One relevant result of studies that have found that citicoline supports energy production in the brain is that the increased energy is specific to areas of the frontal lobe that are dedicated to focus and attention.*
Two double-blind, placebo-controlled trials have evaluated citicoline for focus and attention in healthy subjects. Both were conducted by a team of researchers led by Erin McGlade at the University of Utah.
The first study involved 60 healthy women, and the second involved 75 teenaged boys. Both studies randomized the participants into three groups for 28 days. One group took 500 mg of citicoline per day, another group took 250 mg of citicoline per day, and the third group took a placebo.
Results of both studies were positive. Citicoline supported attention and cognition in healthy women, and helped support attention, motor speed and caution in teens.*
CITICOLINE FOR MEMORY
Because of its role as a precursor for acetylcholine and as a building block for neuronal cell membranes, citicoline has been studied extensively for its role in memory and cognitive function.*
Some of the earliest studies of citicoline found that it supports cognition in healthy older adults. In these studies, citicoline was particularly helpful for healthy people who didn’t have any cognitive disorders, but who were beginning to notice some age-related memory concerns.*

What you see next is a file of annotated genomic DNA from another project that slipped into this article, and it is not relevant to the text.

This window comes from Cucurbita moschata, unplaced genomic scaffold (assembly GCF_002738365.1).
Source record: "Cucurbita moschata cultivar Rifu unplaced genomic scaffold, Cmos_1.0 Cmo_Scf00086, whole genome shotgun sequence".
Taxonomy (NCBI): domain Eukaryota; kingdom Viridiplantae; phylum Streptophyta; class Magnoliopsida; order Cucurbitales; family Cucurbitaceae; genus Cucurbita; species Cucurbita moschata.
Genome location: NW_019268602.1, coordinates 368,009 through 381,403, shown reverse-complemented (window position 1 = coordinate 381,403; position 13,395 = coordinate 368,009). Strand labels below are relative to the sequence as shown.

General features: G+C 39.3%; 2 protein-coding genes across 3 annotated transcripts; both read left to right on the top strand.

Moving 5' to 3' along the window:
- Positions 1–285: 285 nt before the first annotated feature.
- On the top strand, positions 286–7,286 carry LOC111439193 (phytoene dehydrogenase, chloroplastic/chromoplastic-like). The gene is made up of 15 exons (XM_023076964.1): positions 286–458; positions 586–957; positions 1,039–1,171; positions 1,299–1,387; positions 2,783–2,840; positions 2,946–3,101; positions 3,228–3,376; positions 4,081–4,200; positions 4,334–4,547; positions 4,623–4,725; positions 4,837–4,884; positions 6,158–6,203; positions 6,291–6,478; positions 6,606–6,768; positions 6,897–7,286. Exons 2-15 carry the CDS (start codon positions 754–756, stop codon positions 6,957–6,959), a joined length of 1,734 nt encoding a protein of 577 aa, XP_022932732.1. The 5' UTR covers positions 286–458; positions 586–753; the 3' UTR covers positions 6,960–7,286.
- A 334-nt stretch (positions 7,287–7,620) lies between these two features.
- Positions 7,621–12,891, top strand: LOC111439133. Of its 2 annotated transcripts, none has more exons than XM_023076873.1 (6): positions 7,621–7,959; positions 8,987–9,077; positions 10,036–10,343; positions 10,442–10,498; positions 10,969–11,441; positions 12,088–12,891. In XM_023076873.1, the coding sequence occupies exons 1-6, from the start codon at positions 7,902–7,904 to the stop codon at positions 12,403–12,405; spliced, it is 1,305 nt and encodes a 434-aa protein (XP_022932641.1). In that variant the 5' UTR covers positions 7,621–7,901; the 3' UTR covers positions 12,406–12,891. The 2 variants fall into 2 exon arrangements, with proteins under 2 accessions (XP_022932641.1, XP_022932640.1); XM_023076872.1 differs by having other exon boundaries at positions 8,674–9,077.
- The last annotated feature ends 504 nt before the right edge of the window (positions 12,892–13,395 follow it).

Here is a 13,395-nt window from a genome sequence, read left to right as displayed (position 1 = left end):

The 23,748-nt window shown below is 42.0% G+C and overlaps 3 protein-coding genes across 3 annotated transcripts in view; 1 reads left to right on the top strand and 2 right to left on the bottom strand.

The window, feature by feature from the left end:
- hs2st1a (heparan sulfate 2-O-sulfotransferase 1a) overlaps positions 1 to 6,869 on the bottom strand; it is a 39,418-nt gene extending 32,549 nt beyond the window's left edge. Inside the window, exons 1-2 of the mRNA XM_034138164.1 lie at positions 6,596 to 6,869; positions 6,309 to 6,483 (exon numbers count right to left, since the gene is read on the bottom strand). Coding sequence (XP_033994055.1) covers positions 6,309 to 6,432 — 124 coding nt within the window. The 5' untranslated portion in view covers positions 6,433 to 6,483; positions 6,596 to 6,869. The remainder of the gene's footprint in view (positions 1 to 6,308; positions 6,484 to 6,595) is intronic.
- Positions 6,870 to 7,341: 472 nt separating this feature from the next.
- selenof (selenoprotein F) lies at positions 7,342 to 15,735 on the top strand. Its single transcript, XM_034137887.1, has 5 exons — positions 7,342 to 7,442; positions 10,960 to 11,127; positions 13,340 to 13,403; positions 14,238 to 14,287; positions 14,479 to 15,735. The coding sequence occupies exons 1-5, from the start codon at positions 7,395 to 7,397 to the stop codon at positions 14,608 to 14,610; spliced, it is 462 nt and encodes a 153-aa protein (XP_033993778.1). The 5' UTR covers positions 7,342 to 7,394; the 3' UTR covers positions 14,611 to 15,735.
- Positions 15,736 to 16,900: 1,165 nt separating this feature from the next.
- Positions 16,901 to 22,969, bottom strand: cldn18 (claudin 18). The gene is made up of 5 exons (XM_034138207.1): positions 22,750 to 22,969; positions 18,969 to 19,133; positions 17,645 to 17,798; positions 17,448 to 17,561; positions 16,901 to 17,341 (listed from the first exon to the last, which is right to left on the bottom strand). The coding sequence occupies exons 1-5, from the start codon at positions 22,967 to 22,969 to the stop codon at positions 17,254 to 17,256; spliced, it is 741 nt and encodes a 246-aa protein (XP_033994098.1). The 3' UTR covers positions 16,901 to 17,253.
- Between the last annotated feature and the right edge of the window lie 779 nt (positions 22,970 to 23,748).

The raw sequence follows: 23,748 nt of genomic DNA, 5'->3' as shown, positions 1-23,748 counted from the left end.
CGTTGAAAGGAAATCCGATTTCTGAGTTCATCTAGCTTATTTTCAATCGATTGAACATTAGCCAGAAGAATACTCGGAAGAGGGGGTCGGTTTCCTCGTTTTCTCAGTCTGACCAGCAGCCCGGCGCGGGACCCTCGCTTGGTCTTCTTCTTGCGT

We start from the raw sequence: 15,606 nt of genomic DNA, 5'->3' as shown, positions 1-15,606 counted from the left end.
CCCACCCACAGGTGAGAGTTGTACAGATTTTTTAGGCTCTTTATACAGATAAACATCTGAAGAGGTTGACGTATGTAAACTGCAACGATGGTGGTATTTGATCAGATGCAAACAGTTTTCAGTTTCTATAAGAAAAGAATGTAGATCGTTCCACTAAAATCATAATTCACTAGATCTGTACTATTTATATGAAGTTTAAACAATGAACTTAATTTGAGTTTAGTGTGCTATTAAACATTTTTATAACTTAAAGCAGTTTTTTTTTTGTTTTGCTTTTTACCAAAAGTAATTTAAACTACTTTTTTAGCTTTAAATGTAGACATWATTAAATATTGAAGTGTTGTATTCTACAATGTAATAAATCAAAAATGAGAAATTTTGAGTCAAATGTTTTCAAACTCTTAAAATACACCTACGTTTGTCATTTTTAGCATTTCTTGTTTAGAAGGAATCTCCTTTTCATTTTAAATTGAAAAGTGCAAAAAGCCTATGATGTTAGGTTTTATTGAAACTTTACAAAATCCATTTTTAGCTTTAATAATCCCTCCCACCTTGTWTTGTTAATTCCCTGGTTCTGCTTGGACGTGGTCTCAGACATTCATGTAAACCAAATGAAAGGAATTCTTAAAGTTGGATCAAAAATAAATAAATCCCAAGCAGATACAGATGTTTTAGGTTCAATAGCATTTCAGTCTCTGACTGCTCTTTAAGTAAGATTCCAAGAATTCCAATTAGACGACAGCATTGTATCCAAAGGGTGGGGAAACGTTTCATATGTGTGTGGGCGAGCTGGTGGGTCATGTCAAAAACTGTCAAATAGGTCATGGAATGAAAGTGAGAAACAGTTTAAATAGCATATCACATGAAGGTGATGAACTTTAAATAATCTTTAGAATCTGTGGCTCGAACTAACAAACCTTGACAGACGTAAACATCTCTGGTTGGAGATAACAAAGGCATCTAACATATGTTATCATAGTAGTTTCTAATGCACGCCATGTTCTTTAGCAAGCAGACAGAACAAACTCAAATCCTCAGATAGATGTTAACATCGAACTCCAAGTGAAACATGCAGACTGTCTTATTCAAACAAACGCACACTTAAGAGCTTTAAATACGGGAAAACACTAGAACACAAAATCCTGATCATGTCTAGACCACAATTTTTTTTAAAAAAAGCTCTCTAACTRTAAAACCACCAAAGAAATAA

Other studies evaluated citicoline in people with cognitive concerns. A 2005 Cochrane review of 14 of these studies concluded: “There is some evidence that CDP-choline provides modest but consistent improvement of memory and behavior in these patients.”
One of the most recent clinical trials of citicoline for memory was the IDEALE study. This 2013 study was unique in that it administered citicoline for nine months—significantly longer than earlier studies. Results showed that oral supplementation with 1,000 mg of citicoline per day successfully supported cognitive function.*
CITICOLINE FOR CRAVING CONTROL
Many studies have linked dopamine, norepinephrine, and serotonin to human moods and cravings. Citicoline’s ability to support the synthesis of these neurotransmitters has led to research examining its effects in people struggling with addictions and other cravings.
The results of these studies have been mixed. Although citicoline consistently supports memory, attention, and mood in these studies, it doesn’t consistently help to reduce cravings. For example, a study published in 2019 found that citicoline had no effect on alcohol intake in people struggling with unhealthy use of alcohol.